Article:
Res­cue led to lifetime friend­ship

Daily Mercury - - RURAL LIFE - Jamie Brown Jamie.Brown@north­ern­

DEEP in a ba­nana plan­ta­tion at Tullera, near Lis­more, sits an un­likely pair of mates, each cov­ered in sweat and red soil, tend­ing to their grow­ing share-crop of Hawai­ian sweet pota­toes, taro and cas­sava – crops des­tined for Bris­bane’s Pa­cific Is­lan­der mar­ket.

Th­ese men have laugh­ing eyes and a sparkling en­ergy that be­lies their age. The elder is 83 years old, the son of a wealthy in­dus­tri­al­ist. The younger, 67, was, lit­er­ally, a child of na­ture.

Peter Warner, the elder, calls him­self the black sheep of a fam­ily that wormed its way into the liv­ing rooms of many Aus­tralians – a man who chose ad­ven­ture over the sta­tus quo, de­spite the choice to work in one of Aus­tralia’s most suc­cess­ful cor­po­ra­tions: Elec­tronic In­dus­tries.

Peter’s fa­ther, with the help of his grand­fa­ther, founded the company on the back of the early home en­ter­tain­ment era, man­u­fac­tur­ing the “Mickey Mouse” crys­tal ra­dio set in the 1930s and later the As­tor brand of black-and­white tele­vi­sion.

The re­sult gave Peter many op­por­tu­ni­ties, most of which he shunned in favour of a life at sea – and later on the land.

Mano To­tau, the younger man, comes from a more hum­ble back­ground in Tonga but the two were united in ex­tra­or­di­nary cir­cum­stances and the bond that formed has never been bro­ken.

Flash back to 1966 and try to vi­su­alise the in­cred­i­bly rugged coast of Ata, a jun­gle­clad rock fall­ing di­rectly into the sea south of Tonga with no sandy beaches, let alone a safe har­bour.

Peter was there aboard his Tas­ma­nian cray boat.

Seabirds were ev­ery­where and the scream­ing of those crea­tures was almost deaf­en­ing but some­thing grabbed the at­ten­tion of Peter and another of his crew.

“I no­ticed a burnt patch on the cliffs and thought ‘this is strange’,” he re­called.

At the same time a crew­man said he had heard voices above the surf and birds. Be­fore their eyes they saw the naked fig­ures of six young men, with long mat­ted hair, wav­ing their arms and shout­ing out to be res­cued.

Mano was one of those six school­boys who, nearly two years prior, had stolen a 25-foot whale boat and drifted over the hori­zon to­wards ad­ven­ture, rather than sit­ting school exams.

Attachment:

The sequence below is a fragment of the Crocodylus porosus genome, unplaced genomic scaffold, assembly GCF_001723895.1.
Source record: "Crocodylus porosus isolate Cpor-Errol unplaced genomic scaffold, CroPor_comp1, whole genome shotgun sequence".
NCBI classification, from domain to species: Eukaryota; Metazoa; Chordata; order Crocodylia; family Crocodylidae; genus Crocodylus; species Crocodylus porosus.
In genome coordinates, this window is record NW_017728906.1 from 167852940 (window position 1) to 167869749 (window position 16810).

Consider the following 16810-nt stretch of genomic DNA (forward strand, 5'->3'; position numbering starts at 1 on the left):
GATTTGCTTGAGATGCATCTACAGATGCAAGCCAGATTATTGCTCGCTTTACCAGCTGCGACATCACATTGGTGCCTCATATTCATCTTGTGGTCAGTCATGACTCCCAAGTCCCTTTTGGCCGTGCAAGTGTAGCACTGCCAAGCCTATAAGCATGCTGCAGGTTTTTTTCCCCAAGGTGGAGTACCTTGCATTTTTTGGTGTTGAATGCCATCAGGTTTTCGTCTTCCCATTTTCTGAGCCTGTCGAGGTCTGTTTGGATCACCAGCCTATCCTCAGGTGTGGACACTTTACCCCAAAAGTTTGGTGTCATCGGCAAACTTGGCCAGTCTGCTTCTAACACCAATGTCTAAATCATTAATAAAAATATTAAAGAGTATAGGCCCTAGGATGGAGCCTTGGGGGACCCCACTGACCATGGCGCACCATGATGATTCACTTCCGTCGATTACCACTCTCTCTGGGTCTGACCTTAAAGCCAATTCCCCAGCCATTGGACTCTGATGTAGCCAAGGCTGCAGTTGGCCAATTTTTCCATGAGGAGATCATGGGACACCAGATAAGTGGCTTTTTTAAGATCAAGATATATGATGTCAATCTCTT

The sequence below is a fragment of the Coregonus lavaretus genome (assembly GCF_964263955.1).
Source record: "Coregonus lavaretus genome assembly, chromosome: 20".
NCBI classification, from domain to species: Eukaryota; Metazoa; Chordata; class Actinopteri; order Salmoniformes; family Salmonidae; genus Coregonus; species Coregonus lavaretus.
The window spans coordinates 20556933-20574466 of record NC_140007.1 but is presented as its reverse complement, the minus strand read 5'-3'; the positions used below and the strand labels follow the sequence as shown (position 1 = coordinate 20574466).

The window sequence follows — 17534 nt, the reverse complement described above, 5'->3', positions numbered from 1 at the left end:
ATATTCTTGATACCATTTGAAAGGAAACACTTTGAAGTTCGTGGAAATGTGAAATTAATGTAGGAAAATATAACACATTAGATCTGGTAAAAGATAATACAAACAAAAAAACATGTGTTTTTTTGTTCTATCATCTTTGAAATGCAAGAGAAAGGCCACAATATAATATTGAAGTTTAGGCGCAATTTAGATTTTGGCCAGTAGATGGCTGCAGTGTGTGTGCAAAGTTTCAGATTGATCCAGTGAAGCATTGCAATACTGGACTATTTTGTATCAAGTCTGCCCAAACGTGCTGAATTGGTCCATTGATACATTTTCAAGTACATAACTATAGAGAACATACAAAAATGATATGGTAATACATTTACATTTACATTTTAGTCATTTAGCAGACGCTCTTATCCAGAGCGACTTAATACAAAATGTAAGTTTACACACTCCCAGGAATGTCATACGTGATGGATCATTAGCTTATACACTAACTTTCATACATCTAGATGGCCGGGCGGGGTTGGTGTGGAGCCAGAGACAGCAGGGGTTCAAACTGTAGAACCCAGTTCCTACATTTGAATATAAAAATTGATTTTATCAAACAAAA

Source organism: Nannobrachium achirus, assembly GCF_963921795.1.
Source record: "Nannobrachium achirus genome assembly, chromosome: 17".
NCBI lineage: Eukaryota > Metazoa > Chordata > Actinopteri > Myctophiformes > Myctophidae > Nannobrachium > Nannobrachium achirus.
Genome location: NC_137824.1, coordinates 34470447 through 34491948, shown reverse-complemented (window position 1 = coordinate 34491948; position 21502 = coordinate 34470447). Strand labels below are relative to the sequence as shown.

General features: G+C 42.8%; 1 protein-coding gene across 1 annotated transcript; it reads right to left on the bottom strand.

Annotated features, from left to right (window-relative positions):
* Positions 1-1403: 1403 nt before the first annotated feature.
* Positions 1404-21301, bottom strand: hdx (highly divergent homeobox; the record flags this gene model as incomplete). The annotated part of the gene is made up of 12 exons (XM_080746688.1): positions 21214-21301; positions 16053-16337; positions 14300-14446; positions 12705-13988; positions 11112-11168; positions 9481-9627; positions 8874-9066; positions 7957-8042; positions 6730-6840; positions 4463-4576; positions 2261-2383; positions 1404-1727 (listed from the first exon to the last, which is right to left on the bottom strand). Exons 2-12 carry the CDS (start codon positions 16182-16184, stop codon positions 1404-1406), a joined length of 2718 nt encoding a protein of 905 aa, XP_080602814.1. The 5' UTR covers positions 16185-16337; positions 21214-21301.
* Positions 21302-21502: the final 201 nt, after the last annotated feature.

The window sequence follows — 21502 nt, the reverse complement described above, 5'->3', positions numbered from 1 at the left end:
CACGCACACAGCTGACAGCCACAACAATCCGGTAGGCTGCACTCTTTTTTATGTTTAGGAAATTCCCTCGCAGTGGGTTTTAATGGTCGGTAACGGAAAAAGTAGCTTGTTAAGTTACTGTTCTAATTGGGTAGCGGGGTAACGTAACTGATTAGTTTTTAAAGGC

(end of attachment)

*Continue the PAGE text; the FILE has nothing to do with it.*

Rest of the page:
A storm had dis­masted their small craft and smashed its rud­der and, a week later, they washed up on Ata where they had to sur­vive on only the gen­eros­ity of God.

In fact, the first months

This ar­ti­cle in the North­ern Star from 1972 de­scribes Warner’s plans to trade mut­ton flaps out of Bal­lina. were bru­tal. Trapped be­tween the cliffs and the sea, they sur­vived on raw fish, seag­ull eggs and lit­tle wa­ter.

Only after one of their party scram­bled to the top of the is­land did they dis­cover a lost gar­den of Eden, planted by the ear­lier is­land in­hab­i­tants – most of whom were black­birded away to slave in South Amer­i­can guano mines.

Atop the is­land of Ata the boys found pools of fresh wa­ter and they feasted on co­conut, paw-paw, taro, or­anges and even broad beans, re­called Mano who said that de­spite the hard­ship the ex­pe­ri­ence of sur­vival was the most re­ward­ing of his long life.

When they re­gained

OLD MATES: Peter Warner and Mano To­tau while trim­ming macadamia trees at Teven, near Bal­lina.

Peter Warner’s trad­ing ship Ata bound for Tonga. strength, they made fire by rub­bing wood against wood and they nur­tured that flame through thick and thin.

There was sick­ness and in­jury and lone­li­ness. But the time on Ata honed the is­landers’ in­cred­i­ble gift of pa­tience. It made them re­silient and set them up for life in the sense that noth­ing would ever be so hard again.

Re­mark­ably, the six young men re­mained stout friends through­out their test of en­durance – a bond that ex­ists to this day.

“They cre­ated a mi­cro-civil­i­sa­tion,” noted Peter about the epic test of sur­vival.

The two old­est boys be­came the lead­ers – one was spir­i­tual and led the cast­aways in hymn and ser­mon. The other was more prac­ti­cally minded and cre­ated fire and built shel­ter.

There were many times those two lead­ers fought over ide­ol­ogy but each time they would walk to op­po­site ends of the is­land, camp alone and cool off. When they united again, there was no prob­lem.

But when the cast­aways were brought home to Tonga, the au­thor­i­ties did not take such a ma­ture view of their predica­ment. They were locked in jail for the orig­i­nal of­fence of steal­ing a boat.

Only after Peter had words with the po­lice were they brought out of their dark cell and al­lowed to sit naked un­der a sprawl­ing tree, await­ing their ver­dict.

Taro root ready to plant at Tullera.

As thanks for Peter’s in­volve­ment, the King of Tonga granted him per­mis­sion to fish the na­tion’s wa­ter and there be­gan a 25-year in­volve­ment with the coun­try and its peo­ple.

Peter’s first step was to re­turn to Syd­ney where he or­dered con­struc­tion of a steel mother ship with freez­ers and a small fleet of dories. He named it the Ata and flew his Ton­gan crew – six of them the boys he res­cued – to Aus­tralia to set off in search of greater ad­ven­ture.

There was no short­age of wide-eyed times but th­ese days Peter and Mano work away from the sea, pro­vid­ing sta­ple food prod­ucts to is­landers liv­ing lo­cally.


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